Posted on 13 September 2016
To discover new pharmaceutical drugs and agrochemicals, industrial discovery laboratories rely on the design and preparation of new compounds for biological screening. Traditional procedures for the preparation of novel candidates involve a number of experimental procedures carried out one after another, with different sequences being followed for each product type. In a new approach, York chemists have developed a process in which a given starting material can be controllably converted in one of six different product types by the judicious choice of catalyst and reaction conditions. Rhodium, palladium and copper catalysts were employed as well as processes catalysed by silica gel. The essence of work is in illustrated in the art work; much as a single light source can be split into an array of colours with different visible properties, for example in a rainbow, the York team has been able to apply this concept chemically, to generate an array of products with diverse chemical properties from a single precursor.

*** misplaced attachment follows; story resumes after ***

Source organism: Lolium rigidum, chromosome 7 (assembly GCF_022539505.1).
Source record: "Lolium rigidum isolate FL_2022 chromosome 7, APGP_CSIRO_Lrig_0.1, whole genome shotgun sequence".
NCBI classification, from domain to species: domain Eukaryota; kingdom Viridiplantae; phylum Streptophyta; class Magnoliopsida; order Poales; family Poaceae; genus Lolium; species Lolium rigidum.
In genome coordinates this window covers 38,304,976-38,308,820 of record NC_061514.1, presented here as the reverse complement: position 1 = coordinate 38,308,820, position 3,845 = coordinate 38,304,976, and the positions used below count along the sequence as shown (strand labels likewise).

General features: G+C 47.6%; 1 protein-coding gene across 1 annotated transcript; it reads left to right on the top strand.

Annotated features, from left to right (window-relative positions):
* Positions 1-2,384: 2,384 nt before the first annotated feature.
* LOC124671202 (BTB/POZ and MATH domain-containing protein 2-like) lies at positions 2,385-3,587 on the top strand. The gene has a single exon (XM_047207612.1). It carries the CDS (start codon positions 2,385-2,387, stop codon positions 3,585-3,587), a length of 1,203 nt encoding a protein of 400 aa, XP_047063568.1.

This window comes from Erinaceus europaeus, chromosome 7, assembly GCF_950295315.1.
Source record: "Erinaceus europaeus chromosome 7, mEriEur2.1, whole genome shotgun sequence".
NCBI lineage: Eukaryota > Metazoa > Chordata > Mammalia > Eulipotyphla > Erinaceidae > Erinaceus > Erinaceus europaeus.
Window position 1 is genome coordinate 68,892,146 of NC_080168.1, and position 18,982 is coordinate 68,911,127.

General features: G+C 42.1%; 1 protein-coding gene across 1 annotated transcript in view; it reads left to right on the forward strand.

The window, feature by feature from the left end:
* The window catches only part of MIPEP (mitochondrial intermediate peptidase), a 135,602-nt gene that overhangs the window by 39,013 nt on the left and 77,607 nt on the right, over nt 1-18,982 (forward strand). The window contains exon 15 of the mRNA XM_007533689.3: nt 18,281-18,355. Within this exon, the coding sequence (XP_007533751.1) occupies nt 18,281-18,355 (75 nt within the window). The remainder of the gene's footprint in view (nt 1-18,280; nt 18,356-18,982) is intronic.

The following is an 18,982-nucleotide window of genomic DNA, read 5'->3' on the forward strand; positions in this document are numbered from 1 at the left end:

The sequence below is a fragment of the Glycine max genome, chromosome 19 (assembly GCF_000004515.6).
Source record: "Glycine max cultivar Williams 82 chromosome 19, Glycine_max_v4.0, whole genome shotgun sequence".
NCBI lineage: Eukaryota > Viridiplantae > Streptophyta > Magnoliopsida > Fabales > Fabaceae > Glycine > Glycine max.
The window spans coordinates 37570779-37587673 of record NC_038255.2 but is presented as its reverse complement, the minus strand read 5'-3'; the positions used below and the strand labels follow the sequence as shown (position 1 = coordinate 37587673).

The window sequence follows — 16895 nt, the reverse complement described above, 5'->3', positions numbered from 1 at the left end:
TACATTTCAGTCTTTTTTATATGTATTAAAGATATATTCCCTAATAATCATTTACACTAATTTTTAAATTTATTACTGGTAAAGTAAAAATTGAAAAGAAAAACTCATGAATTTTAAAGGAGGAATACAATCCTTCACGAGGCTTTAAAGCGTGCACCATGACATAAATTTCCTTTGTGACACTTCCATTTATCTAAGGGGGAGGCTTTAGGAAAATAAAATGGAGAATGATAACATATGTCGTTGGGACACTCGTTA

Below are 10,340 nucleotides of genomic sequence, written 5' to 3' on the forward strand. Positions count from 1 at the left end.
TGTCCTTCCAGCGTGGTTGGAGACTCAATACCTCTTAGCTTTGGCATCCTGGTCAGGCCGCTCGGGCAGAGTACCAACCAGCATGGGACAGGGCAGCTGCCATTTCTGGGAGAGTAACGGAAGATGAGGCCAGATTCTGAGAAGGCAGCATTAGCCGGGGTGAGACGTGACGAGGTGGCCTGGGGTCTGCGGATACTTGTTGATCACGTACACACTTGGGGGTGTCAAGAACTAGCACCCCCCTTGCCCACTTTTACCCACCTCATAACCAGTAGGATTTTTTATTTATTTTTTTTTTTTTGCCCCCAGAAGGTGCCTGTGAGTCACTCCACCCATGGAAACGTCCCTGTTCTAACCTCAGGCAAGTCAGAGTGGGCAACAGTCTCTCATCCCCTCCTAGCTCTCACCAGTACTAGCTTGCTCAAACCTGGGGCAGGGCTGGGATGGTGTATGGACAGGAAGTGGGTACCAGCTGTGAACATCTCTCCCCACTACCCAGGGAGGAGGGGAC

The senior researchers, Dr Will Unsworth, Professor Richard Taylor and Professor Peter O'Brien commented: "We are delighted with this new approach. Some reported methods allow the selective formation of two distinct products,and there are rare reports of procedures to deliver three or more products. But to be able to prepare six distinct product types in good yields simply by changing the catalyst and reaction conditions is remarkable. The PhD student, Michael James, who is a former York undergraduate and carried out this study as part of his PhD programme, deserves enormous credit for his ideas and his tenacity in bringing them to fruition."
This research is published in Angewante Chemie International Edition. http://dx.doi.org/10.1002/anie.201605337
For more details see the University news article at https://www.york.ac.uk/research/themes/chemical-multi-products/